Apichatpong Weerasethakul On Colombia’s Oscar Entry ‘Memoria’: “I Really Treasure My Dreams” – Contenders International

c-title pmc-u-font-size-20 pmc-u-font-size-38@tablet pmc-u-font-size-46@desktop-xl u-text-align-center@mobile-max u-letter-spacing-0025 pmc-u-line-height-normal u-line-height-45@tablet pmc-u-padding-t-1 pmc-u-padding-t-050@mobile-max”>Apichatpong Weerasethakul On Colombia’s Oscar Entry ‘Memoria’: “I Really Treasure My Dreams” – Contenders International

By Damon Wise

Damon Wise

Film Editor, Awards


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November 20, 2021 1:20pm

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Apichatpong Weerasethakul has long been an ambassador for his native Thailand, but his latest film—the Cannes Competition hit Memoria—was shot entirely in Colombia, which has chosen the film as its 2021 International Feature Oscar entry. Compounding the truly international flavor of the production, it stars the UK’s Tilda Swinton as a Scottish woman named Jessica who is in Bogotá to see her sister when a mysterious noise she hears at daybreak sets her on a mesmerizing journey of self-discovery.

In an unusual move, distributor Neon will give the film a bespoke roadshow release, moving “from city to city, theater to theater, week by week, playing in front of only one solitary audience at any given time.”

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Speaking during a panel at Deadline’s Contenders Film: International award-season event, Weerasethakul explained that the project came about after a visit to the South American capital in 2017. “They had a tribute for me, to show my past films and stuff,” he recalled. “And I felt like, ‘Oh, this is like a funeral.’ It was very moving, though.” It was here that Weerasethakul saw his chance to end one chapter of his career and start another, citing the frustrating “political situation” in Thailand as another motivating factor. “So Columbia was a new path,” he said, “and so I spent a few months there traveling and meeting people and trying to synchronize with the place.”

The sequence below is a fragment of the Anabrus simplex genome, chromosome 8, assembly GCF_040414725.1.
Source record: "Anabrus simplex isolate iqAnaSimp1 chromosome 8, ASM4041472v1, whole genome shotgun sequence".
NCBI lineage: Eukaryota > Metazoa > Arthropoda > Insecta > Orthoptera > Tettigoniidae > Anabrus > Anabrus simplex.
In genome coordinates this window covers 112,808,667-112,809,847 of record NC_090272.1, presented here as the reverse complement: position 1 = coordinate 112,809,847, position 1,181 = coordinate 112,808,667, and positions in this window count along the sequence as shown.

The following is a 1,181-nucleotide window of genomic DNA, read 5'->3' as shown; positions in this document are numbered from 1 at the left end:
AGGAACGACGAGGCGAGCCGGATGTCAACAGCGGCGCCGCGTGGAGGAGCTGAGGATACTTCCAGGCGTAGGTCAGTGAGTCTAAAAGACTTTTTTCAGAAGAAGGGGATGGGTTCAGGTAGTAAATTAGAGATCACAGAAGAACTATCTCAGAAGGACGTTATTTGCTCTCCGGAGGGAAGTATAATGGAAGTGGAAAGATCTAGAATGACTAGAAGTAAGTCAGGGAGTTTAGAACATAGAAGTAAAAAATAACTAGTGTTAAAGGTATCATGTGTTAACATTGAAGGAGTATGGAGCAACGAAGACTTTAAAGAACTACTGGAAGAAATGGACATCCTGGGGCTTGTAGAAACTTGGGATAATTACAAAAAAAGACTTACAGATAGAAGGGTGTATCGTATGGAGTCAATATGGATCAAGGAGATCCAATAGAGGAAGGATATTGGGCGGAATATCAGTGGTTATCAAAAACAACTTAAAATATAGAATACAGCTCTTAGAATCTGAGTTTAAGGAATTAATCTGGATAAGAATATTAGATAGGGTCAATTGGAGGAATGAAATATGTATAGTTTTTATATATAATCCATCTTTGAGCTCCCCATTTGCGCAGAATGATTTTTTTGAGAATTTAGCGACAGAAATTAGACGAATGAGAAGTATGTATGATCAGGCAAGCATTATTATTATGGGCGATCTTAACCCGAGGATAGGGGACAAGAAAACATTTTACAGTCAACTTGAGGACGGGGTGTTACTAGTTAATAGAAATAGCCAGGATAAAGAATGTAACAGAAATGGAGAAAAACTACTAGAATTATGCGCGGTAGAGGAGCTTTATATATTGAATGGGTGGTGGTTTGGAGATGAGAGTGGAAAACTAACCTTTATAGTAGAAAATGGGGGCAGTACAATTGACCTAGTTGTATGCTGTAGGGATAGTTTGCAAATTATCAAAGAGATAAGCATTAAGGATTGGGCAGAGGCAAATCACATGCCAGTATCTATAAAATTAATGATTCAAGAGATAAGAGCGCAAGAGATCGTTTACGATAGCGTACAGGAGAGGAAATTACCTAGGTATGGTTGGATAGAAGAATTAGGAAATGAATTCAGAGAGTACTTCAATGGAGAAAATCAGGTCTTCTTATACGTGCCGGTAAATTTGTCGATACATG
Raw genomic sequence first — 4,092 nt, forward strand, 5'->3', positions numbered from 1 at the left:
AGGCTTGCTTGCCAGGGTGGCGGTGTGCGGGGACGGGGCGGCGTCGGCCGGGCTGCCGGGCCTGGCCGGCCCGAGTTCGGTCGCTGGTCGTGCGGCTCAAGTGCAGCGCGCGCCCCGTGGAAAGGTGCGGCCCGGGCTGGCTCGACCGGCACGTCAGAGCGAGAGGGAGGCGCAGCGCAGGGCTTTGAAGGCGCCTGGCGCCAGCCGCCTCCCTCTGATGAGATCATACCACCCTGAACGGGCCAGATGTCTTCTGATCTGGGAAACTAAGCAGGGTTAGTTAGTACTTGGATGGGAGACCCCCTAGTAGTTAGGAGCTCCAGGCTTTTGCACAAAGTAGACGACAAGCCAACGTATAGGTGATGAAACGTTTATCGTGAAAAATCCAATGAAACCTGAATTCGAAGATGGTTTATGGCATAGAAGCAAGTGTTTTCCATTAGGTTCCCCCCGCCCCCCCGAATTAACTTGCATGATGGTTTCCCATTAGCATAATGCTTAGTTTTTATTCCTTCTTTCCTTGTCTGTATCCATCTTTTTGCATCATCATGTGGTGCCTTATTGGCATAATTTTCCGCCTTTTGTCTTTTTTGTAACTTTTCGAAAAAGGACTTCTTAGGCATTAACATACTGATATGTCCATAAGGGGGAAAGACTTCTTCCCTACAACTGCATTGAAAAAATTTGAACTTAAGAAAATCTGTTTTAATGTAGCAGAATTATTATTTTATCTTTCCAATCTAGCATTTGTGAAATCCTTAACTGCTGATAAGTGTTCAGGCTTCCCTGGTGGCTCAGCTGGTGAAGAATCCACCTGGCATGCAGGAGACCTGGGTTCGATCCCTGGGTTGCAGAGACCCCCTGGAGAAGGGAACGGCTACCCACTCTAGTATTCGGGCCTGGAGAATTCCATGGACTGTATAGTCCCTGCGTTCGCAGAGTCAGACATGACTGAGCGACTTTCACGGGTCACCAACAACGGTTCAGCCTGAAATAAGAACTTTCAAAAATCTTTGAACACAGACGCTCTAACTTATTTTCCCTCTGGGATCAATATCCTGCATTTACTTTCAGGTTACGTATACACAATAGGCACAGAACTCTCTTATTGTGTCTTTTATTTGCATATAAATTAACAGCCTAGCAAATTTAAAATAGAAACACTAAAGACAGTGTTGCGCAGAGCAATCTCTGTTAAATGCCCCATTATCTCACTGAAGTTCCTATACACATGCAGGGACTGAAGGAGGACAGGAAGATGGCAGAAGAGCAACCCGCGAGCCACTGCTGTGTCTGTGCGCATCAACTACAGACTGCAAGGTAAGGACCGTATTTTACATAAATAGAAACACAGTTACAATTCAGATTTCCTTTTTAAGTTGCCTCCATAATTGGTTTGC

Central to the film’s appeal is Swinton’s performance, which grounds the film and its existential mysteries. “Tilda’s up for anything,” Weerasethakul said. “That’s why I adore her, because, she always says yes to everything. [I adored] how she immersed herself in the film.” Tellingly, Swinton’s character suffers from insomnia, a condition that also affects the director. “That’s why I really treasure my dreams,” he reflected. “When I dream, that means I can sleep. I always keep a dream journal, and I wanted to make this film like a drifting state, in between waking and dreaming.”

Check back Monday for the panel video.

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